Pennsylvania voters prefer Bush over Kerry on handling terrorism, and give the president an edge on developing a plan for success in Iraq and serving as commander in chief.
They prefer Kerry over Bush on strengthening the economy, creating jobs and dealing with healthcare. On the Iraq war, Pennsylvania voters are split almost in half, according to the survey, with 45% saying the situation was worth the invasion, and 47% disagreeing.
The cross-pressures are evident in voters such as Wendy Fesmire, a school crossing guard from Holland, Pa., who is undecided. She does not like Bush’s proposal for a constitutional amendment to ban gay marriage, and she is uneasy about the direction of events in Iraq. But she is reluctant to remove from office “a commander in chief that’s been broken in, so to speak.”
She added: “I have some misgivings about whether Kerry would be able to follow through on keeping our world safe. I don’t agree with everything Bush has done on Iraq, but I think he is doing a good job of keeping terrorists out of our country.”
Times staff writer Kathleen Hennessey and associate poll director Jill Darling Richardson contributed to this report.
(BEGIN TEXT OF INFOBOX)
A horse race
Q. If the election were held today, for whom would you vote?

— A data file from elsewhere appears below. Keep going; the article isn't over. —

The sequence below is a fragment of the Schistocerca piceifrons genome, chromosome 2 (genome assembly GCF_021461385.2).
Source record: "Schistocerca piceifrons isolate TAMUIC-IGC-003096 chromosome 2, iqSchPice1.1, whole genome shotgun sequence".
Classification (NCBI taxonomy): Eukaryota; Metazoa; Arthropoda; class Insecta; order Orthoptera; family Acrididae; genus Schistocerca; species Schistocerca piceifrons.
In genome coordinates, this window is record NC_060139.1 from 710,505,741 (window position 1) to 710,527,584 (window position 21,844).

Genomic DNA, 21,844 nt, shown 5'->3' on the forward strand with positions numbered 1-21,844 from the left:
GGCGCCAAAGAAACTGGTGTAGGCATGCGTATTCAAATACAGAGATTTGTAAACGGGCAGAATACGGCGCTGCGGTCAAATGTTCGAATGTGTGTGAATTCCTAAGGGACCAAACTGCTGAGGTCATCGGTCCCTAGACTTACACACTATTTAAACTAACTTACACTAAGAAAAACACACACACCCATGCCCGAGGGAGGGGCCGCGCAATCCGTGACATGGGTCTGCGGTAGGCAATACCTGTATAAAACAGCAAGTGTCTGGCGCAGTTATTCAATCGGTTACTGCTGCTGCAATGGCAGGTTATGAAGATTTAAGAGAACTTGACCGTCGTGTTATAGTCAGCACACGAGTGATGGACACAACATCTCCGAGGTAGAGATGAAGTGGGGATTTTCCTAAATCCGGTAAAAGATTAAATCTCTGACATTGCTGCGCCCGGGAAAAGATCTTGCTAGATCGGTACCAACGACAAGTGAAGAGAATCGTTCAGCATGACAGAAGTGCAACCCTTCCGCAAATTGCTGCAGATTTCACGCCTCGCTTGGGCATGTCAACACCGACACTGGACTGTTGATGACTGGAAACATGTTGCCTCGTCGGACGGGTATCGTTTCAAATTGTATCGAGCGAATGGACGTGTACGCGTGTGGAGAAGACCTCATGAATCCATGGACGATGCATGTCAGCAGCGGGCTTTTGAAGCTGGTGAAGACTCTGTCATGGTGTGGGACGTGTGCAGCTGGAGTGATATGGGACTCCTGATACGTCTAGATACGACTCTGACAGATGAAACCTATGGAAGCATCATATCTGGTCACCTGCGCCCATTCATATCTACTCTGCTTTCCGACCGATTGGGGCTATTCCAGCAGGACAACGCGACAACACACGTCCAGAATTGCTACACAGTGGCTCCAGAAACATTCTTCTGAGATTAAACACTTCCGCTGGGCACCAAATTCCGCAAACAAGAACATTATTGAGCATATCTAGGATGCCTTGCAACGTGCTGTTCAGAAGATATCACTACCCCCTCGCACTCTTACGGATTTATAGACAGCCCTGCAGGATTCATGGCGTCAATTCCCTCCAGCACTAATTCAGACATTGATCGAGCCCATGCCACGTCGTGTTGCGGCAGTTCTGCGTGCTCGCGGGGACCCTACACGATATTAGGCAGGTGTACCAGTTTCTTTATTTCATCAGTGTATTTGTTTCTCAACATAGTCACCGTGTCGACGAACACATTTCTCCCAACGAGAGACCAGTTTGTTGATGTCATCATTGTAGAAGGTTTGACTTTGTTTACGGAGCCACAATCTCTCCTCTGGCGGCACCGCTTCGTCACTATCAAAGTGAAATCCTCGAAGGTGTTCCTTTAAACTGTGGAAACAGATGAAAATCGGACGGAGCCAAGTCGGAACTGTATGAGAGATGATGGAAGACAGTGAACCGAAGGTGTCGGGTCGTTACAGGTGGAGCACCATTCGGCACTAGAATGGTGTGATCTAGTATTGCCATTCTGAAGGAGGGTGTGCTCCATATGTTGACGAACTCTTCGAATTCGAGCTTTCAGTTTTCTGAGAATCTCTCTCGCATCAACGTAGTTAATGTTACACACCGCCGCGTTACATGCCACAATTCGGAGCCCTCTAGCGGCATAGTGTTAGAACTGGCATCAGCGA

Don’t know 4%
Don’t know 6%
Don’t know 4%
* Ralph Nader is on the ballot in Florida, but not in Ohio and Pennsylvania.
Source: Times poll
(BEGIN TEXT OF INFOBOX)
Tale of the battleground states
Q. Do you think George W. Bush deserves to be reelected?
*--* Florida Ohio Pennsylvania Yes 51% 42% 48% No 45% 52% 50% Don’t know 4% 6% 2%
Q. Do you think this country is better off because of George W. Bush’s policies and should continue in the direction he set out, or move in a new direction?
*--* Florida Ohio Pennsylvania Continue policies of George W. Bush 49% 37% 44% Needs a new direction 48% 58% 53% Don’t know 3% 5% 3%
Q. Which statement applies to George W. Bush or John F. Kerry?
Will be a strong leader for the country
*--* Bush Kerry Both Neither Florida 53% 42% 1% 1% Ohio 44% 50% 3% 1% Pennsylvania 45% 48% 4% 2%
Has honesty and integrity to serve as president
*--* Bush Kerry Both Neither Florida 49% 42% 2% 2% Ohio 41% 47% 5% 6% Pennsylvania 45% 43% 2% 8%
Will keep country safe from terrorism
*--* Bush Kerry Both Neither Florida 52% 37% 5% 1% Ohio 49% 41% 3% 3% Pennsylvania 48% 40% 2% 7%
Will strengthen nation’s economy
*--* Bush Kerry Both Neither Florida 45% 43% 1% 3% Ohio 36% 56% 1% 3% Pennsylvania 41% 50% 3% 3%
Will develop a plan for achieving success in Iraq
*--* Bush Kerry Both Neither Florida 48% 38% 3% 6% Ohio 43% 49% 1% 3% Pennsylvania 48% 45% 1% 5%
Q. Which candidate would best handle:
The healthcare situation
*--* Bush Kerry Both Neither Florida 45% 45% 1% 5% Ohio 34% 52% -- 5% Pennsylvania 35% 52% -- 8%